Globalization is changing the way the international firms used to deal with their supply chain networks. This is happening because companies are actively seeking to compete and gain market share. Global companies nowadays manage multiple supply chains, not only to deliver goods on time, but to meet diverse customer and supplier wants related with pricing and packaging. Personalizing the offerings for various customer clusters is necessary to address these issues.
Volatility of markets, economic contractions and mediocre recovery cycles influence distribution, manufacturing, invoicing and sourcing. Reaching out to encompass new markets brings complex taxation, invoicing and localization burdens. Moreover, dispersed segments of markets ask for different pricing models and services. Hence, optimizing the supply chain is necessary to stay competitive.
Many businesses tend to apply outdated processes and technologies to global supply chain operations. Many times, available systems are not compatible with the modern demands. Lack of understanding of current situations and contemporary supply chain can be disastrous. It can result in a rise in costs and decreased efficiency. With the expansion of logistics, the ability to quickly estimate the cost and service implications must increase.
An optimized global supply chain can help a company in the following areas −
Reduced Costs − Companies accessing information relating to suppliers make better procurement decisions. Online supplier and buyer community management can reduce supplier sourcing and procurement costs.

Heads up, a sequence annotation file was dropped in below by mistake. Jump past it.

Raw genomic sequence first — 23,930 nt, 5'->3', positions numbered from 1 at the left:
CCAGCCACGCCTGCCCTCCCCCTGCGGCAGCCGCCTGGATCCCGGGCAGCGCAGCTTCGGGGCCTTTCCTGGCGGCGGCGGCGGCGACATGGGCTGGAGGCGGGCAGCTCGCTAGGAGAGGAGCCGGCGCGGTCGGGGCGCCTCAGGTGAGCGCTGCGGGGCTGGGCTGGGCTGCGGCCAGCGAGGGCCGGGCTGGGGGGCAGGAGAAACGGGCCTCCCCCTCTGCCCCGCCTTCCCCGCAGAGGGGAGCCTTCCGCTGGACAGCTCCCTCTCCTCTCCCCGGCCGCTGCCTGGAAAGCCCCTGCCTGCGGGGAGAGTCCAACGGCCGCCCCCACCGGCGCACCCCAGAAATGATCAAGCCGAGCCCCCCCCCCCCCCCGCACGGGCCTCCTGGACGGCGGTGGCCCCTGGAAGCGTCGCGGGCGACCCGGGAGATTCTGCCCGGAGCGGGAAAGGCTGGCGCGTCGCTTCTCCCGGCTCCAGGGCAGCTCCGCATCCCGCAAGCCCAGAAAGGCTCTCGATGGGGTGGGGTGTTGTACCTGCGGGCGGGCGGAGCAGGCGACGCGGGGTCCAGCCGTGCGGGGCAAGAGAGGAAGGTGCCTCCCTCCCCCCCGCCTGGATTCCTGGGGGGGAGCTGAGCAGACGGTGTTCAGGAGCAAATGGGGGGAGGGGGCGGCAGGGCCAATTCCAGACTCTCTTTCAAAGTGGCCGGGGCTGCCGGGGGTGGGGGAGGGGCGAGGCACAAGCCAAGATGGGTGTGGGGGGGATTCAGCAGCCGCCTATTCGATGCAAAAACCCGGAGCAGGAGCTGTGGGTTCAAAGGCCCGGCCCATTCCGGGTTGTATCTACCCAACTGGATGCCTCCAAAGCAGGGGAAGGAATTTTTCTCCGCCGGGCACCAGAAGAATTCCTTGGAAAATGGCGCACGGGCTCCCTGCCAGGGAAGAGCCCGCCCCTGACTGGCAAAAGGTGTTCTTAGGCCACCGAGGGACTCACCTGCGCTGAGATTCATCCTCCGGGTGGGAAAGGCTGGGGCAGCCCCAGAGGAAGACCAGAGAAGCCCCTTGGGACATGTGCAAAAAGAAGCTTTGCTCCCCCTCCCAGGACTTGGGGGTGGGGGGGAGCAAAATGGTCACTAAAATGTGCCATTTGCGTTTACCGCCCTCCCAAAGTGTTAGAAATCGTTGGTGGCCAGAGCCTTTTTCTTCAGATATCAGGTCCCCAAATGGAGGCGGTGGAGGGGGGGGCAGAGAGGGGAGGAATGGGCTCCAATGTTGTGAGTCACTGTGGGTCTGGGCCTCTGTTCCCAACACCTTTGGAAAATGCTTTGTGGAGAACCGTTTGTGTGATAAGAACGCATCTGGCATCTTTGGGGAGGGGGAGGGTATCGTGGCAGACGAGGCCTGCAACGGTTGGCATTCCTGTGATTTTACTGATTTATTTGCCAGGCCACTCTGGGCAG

Increased Transparency − Being a single point of access for supplier information as well as buyer-supplier communities is important. International supply chain operators can locate reliable suppliers regardless of location preferences with a global approach and transparent policy.
Lower Risk − An optimized supply chain lets the supplier meet financial, legal, safety, quality, and environmental regulations. As the regulations differ widely, flexibility becomes the key to risk management.
Support Legacy & New Products − Contemporary global supply chains require a billing partner and a supplier settlement platform. The platform needs to take care of taxation, invoicing and other crucial functions. It must encompass multiple fluid business-models to let the company reach international markets.
Solutions to Global Supply Chain Challenges − While looking for growth and quick expansion, companies must consider deeply about what their current supply chains are capable of. They must assess whether their capabilities are enough to meet global competition. In order to support the existing and future business objectives, companies must reconsider the management processes and implement best practices which are more flexible.